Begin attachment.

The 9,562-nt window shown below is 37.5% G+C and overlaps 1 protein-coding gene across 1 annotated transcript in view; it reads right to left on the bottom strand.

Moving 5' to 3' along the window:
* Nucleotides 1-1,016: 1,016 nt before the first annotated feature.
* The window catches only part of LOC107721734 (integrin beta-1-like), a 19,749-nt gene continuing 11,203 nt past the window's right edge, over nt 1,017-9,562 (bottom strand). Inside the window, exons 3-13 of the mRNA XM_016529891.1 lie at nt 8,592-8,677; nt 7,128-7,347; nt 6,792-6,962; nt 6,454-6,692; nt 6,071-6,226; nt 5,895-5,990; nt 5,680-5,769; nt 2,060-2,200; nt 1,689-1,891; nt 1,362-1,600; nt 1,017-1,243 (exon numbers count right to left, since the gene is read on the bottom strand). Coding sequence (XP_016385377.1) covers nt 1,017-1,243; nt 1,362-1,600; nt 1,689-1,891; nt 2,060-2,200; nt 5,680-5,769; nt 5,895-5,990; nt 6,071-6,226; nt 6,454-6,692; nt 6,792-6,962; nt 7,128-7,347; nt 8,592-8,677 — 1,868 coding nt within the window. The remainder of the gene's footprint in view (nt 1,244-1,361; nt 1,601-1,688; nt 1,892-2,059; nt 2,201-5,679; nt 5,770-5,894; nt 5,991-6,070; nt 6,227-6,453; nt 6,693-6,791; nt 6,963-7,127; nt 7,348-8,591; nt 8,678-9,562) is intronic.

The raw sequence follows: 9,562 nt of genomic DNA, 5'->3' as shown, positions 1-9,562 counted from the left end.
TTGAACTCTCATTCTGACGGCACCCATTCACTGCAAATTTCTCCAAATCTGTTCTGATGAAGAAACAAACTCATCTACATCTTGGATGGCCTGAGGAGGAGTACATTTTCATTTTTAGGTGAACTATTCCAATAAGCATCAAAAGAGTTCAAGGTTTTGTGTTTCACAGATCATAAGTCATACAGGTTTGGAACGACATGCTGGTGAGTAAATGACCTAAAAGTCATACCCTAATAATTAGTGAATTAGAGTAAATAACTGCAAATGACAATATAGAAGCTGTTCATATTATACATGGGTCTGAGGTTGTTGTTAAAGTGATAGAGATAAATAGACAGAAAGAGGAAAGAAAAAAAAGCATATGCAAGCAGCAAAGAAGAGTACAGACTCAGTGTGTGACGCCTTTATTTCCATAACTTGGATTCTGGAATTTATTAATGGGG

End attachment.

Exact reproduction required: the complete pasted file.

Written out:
The 9,562-nt window shown below is 37.5% G+C and overlaps 1 protein-coding gene across 1 annotated transcript in view; it reads right to left on the bottom strand.

Moving 5' to 3' along the window:
* Nucleotides 1-1,016: 1,016 nt before the first annotated feature.
* The window catches only part of LOC107721734 (integrin beta-1-like), a 19,749-nt gene continuing 11,203 nt past the window's right edge, over nt 1,017-9,562 (bottom strand). Inside the window, exons 3-13 of the mRNA XM_016529891.1 lie at nt 8,592-8,677; nt 7,128-7,347; nt 6,792-6,962; nt 6,454-6,692; nt 6,071-6,226; nt 5,895-5,990; nt 5,680-5,769; nt 2,060-2,200; nt 1,689-1,891; nt 1,362-1,600; nt 1,017-1,243 (exon numbers count right to left, since the gene is read on the bottom strand). Coding sequence (XP_016385377.1) covers nt 1,017-1,243; nt 1,362-1,600; nt 1,689-1,891; nt 2,060-2,200; nt 5,680-5,769; nt 5,895-5,990; nt 6,071-6,226; nt 6,454-6,692; nt 6,792-6,962; nt 7,128-7,347; nt 8,592-8,677 — 1,868 coding nt within the window. The remainder of the gene's footprint in view (nt 1,244-1,361; nt 1,601-1,688; nt 1,892-2,059; nt 2,201-5,679; nt 5,770-5,894; nt 5,991-6,070; nt 6,227-6,453; nt 6,693-6,791; nt 6,963-7,127; nt 7,348-8,591; nt 8,678-9,562) is intronic.

The raw sequence follows: 9,562 nt of genomic DNA, 5'->3' as shown, positions 1-9,562 counted from the left end.
TTGAACTCTCATTCTGACGGCACCCATTCACTGCAAATTTCTCCAAATCTGTTCTGATGAAGAAACAAACTCATCTACATCTTGGATGGCCTGAGGAGGAGTACATTTTCATTTTTAGGTGAACTATTCCAATAAGCATCAAAAGAGTTCAAGGTTTTGTGTTTCACAGATCATAAGTCATACAGGTTTGGAACGACATGCTGGTGAGTAAATGACCTAAAAGTCATACCCTAATAATTAGTGAATTAGAGTAAATAACTGCAAATGACAATATAGAAGCTGTTCATATTATACATGGGTCTGAGGTTGTTGTTAAAGTGATAGAGATAAATAGACAGAAAGAGGAAAGAAAAAAAAGCATATGCAAGCAGCAAAGAAGAGTACAGACTCAGTGTGTGACGCCTTTATTTCCATAACTTGGATTCTGGAATTTATTAATGGGG